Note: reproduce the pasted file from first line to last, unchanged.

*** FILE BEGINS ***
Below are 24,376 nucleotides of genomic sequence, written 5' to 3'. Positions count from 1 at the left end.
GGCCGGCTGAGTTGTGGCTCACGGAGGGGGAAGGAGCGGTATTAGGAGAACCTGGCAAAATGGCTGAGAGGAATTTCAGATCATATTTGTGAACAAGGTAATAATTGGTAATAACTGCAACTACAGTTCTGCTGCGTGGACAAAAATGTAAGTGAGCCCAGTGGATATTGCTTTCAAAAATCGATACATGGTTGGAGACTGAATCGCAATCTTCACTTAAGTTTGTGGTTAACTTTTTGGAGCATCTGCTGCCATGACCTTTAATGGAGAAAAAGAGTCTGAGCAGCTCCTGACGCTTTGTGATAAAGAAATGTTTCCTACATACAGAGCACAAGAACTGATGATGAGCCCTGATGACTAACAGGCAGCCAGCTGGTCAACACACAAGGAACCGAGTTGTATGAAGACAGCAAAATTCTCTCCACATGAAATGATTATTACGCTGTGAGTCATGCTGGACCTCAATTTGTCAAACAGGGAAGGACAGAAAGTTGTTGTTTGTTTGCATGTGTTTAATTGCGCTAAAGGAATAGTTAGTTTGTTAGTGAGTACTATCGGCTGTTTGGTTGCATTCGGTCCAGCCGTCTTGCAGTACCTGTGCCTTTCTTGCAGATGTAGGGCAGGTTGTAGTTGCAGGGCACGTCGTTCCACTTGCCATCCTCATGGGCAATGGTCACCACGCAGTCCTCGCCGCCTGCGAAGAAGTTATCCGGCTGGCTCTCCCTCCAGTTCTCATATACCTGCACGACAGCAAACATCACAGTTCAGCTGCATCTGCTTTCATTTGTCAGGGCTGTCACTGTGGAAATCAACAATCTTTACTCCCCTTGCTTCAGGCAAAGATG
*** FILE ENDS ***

Below are 24,376 nucleotides of genomic sequence, written 5' to 3'. Positions count from 1 at the left end.
GGCCGGCTGAGTTGTGGCTCACGGAGGGGGAAGGAGCGGTATTAGGAGAACCTGGCAAAATGGCTGAGAGGAATTTCAGATCATATTTGTGAACAAGGTAATAATTGGTAATAACTGCAACTACAGTTCTGCTGCGTGGACAAAAATGTAAGTGAGCCCAGTGGATATTGCTTTCAAAAATCGATACATGGTTGGAGACTGAATCGCAATCTTCACTTAAGTTTGTGGTTAACTTTTTGGAGCATCTGCTGCCATGACCTTTAATGGAGAAAAAGAGTCTGAGCAGCTCCTGACGCTTTGTGATAAAGAAATGTTTCCTACATACAGAGCACAAGAACTGATGATGAGCCCTGATGACTAACAGGCAGCCAGCTGGTCAACACACAAGGAACCGAGTTGTATGAAGACAGCAAAATTCTCTCCACATGAAATGATTATTACGCTGTGAGTCATGCTGGACCTCAATTTGTCAAACAGGGAAGGACAGAAAGTTGTTGTTTGTTTGCATGTGTTTAATTGCGCTAAAGGAATAGTTAGTTTGTTAGTGAGTACTATCGGCTGTTTGGTTGCATTCGGTCCAGCCGTCTTGCAGTACCTGTGCCTTTCTTGCAGATGTAGGGCAGGTTGTAGTTGCAGGGCACGTCGTTCCACTTGCCATCCTCATGGGCAATGGTCACCACGCAGTCCTCGCCGCCTGCGAAGAAGTTATCCGGCTGGCTCTCCCTCCAGTTCTCATATACCTGCACGACAGCAAACATCACAGTTCAGCTGCATCTGCTTTCATTTGTCAGGGCTGTCACTGTGGAAATCAACAATCTTTACTCCCCTTGCTTCAGGCAAAGATG